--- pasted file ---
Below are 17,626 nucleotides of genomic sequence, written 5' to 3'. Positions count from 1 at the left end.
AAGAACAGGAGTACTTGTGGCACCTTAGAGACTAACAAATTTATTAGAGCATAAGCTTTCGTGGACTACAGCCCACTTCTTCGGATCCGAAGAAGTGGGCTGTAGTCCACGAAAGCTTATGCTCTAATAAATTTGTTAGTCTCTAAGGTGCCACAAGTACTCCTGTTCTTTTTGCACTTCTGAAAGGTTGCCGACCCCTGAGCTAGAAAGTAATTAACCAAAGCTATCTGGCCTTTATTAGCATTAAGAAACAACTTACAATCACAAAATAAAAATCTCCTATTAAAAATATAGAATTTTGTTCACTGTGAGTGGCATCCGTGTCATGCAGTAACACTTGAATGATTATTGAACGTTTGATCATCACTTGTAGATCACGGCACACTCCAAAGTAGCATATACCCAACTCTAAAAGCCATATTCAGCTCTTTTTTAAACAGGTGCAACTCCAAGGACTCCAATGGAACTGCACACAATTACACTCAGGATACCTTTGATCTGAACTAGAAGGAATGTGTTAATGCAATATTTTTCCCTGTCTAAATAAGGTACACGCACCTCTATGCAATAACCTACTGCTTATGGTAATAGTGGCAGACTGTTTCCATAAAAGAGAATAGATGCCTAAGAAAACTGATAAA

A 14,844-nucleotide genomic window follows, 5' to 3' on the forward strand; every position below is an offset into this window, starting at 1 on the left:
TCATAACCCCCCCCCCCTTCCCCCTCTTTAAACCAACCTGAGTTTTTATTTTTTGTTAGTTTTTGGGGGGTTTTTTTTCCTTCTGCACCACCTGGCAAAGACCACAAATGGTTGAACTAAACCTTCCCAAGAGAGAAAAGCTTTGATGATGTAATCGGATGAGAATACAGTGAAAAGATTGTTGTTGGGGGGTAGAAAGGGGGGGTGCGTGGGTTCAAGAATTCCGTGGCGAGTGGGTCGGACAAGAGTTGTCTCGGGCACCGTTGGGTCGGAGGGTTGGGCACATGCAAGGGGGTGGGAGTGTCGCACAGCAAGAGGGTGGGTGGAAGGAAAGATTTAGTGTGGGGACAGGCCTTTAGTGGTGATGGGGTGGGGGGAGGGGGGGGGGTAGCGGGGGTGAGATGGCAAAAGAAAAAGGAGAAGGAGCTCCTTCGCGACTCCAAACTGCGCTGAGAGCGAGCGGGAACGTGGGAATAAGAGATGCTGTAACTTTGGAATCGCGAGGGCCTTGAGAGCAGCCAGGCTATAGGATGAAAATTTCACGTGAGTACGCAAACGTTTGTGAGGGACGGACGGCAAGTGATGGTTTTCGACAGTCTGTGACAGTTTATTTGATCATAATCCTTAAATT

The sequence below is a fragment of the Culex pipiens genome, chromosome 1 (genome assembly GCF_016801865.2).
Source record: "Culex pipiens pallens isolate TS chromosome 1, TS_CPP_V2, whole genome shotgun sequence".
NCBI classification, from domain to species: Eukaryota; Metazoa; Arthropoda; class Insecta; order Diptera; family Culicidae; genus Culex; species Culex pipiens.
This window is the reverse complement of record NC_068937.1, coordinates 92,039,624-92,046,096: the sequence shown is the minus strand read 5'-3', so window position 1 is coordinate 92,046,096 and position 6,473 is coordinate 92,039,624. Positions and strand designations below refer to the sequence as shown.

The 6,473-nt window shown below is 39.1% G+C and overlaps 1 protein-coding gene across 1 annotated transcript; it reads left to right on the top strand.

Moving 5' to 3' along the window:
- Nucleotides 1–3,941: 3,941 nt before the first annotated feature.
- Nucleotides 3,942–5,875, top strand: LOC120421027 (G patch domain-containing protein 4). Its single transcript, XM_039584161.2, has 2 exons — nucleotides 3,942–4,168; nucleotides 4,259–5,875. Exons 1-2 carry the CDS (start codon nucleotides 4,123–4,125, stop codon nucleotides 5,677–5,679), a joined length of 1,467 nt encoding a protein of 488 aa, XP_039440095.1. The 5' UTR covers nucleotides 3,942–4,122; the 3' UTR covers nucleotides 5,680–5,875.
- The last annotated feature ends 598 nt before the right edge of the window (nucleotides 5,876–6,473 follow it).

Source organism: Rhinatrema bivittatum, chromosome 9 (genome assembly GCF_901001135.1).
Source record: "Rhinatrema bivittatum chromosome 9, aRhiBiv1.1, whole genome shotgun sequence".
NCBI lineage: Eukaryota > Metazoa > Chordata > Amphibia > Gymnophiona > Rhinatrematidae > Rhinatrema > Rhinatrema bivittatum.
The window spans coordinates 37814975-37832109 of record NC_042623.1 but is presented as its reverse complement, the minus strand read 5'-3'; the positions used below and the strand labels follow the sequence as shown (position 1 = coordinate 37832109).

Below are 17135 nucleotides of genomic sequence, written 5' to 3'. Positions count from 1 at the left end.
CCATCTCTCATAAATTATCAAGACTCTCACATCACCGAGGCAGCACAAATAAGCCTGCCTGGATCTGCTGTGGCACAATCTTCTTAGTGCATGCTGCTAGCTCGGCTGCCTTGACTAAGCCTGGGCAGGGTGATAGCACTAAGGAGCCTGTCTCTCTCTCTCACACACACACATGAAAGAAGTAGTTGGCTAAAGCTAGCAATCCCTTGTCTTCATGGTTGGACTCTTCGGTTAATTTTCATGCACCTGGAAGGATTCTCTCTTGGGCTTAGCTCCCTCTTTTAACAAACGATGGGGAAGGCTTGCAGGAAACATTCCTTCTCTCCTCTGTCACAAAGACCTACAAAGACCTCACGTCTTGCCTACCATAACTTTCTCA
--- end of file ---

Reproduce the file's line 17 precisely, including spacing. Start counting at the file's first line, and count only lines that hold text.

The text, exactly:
The window spans coordinates 37814975-37832109 of record NC_042623.1 but is presented as its reverse complement, the minus strand read 5'-3'; the positions used below and the strand labels follow the sequence as shown (position 1 = coordinate 37832109).